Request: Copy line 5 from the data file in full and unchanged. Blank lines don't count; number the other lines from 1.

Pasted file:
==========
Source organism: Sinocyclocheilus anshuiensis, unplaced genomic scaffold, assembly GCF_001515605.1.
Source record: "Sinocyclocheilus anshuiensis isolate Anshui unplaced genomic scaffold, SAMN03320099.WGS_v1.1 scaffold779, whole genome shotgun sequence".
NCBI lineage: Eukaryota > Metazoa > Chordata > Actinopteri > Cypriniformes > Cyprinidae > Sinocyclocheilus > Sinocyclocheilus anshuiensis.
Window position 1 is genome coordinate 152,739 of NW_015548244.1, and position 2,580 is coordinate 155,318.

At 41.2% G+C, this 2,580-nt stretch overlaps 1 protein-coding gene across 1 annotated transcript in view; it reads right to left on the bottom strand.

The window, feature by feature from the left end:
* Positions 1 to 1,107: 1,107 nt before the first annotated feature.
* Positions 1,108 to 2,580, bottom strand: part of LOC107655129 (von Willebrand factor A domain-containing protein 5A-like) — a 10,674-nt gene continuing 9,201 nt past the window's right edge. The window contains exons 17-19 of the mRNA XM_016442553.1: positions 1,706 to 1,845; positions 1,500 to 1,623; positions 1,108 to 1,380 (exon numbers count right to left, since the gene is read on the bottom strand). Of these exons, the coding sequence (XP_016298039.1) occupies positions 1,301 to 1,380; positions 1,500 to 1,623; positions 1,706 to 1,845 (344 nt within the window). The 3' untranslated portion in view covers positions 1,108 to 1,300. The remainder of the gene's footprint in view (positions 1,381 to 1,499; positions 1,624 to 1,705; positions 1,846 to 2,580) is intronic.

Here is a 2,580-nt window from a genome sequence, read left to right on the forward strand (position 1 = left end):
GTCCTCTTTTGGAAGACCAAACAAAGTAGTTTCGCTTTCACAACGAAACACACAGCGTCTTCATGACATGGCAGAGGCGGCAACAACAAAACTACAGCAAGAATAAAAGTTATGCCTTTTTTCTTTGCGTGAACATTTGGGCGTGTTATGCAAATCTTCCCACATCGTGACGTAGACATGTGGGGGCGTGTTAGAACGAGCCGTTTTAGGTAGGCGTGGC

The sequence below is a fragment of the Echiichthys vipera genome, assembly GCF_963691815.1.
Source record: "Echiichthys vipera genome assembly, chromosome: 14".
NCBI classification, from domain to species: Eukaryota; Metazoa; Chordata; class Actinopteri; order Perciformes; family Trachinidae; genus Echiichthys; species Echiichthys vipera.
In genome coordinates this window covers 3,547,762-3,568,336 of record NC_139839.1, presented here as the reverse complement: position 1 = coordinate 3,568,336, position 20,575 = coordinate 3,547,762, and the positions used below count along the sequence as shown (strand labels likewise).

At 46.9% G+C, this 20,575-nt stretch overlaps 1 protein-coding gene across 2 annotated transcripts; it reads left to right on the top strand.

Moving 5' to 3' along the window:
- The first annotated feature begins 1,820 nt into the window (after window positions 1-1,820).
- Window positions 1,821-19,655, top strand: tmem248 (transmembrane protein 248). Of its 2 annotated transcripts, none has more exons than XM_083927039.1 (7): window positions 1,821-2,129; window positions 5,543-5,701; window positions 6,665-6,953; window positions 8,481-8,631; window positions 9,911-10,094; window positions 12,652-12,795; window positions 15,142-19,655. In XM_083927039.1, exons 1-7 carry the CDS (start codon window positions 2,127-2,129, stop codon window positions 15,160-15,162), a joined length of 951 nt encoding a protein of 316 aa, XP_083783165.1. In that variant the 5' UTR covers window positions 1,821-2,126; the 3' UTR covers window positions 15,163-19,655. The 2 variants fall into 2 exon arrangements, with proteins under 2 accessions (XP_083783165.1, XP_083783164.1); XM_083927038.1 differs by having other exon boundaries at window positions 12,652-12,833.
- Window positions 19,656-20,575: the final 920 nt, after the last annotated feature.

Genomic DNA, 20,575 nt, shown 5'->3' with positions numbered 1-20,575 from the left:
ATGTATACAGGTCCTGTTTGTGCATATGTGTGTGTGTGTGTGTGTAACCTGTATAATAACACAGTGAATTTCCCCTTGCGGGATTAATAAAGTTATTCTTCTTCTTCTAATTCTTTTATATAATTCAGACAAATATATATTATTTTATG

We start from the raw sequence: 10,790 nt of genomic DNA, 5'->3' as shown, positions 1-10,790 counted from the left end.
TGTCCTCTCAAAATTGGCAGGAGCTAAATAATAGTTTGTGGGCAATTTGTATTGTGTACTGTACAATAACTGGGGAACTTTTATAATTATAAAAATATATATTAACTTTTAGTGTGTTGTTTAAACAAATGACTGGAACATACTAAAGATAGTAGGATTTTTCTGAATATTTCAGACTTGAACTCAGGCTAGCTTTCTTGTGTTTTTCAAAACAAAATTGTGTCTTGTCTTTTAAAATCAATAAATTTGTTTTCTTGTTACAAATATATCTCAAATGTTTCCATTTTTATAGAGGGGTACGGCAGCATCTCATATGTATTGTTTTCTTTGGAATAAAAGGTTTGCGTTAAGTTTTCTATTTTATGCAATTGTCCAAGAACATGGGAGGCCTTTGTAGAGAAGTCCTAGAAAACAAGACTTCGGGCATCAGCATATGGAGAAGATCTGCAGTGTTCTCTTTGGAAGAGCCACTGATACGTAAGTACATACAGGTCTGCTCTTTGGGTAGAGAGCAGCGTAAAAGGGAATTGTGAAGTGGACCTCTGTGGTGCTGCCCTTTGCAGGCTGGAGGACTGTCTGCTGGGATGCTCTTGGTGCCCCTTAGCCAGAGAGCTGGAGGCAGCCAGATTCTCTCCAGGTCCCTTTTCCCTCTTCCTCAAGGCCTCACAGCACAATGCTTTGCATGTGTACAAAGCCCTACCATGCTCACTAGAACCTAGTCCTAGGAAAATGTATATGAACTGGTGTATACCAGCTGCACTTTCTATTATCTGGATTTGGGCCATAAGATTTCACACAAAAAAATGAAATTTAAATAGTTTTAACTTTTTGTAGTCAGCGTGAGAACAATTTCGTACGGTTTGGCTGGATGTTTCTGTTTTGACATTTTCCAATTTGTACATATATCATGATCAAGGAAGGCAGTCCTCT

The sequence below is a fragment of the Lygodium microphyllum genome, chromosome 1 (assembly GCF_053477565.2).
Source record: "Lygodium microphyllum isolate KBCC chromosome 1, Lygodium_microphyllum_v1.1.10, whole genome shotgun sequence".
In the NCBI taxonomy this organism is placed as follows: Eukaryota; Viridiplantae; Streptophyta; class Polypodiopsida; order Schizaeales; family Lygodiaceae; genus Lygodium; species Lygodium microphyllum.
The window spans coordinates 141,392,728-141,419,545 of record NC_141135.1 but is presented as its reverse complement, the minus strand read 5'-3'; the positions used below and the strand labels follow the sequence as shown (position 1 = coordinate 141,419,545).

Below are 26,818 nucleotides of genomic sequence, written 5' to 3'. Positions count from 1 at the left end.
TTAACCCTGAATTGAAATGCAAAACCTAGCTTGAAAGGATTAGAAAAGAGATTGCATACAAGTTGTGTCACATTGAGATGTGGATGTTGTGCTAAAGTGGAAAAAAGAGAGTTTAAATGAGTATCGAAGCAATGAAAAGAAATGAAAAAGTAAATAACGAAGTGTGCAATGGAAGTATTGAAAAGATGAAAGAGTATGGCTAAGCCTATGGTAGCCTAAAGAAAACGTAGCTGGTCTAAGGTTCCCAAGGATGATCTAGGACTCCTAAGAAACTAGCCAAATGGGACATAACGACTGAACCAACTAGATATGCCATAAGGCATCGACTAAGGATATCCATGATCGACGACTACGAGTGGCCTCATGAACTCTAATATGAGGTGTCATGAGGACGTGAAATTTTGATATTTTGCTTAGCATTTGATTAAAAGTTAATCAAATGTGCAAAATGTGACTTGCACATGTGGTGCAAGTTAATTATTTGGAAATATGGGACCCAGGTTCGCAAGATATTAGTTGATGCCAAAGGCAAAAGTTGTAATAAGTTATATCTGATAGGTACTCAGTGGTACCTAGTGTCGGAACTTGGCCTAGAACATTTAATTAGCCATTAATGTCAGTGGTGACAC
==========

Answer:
At 41.2% G+C, this 2,580-nt stretch overlaps 1 protein-coding gene across 1 annotated transcript in view; it reads right to left on the bottom strand.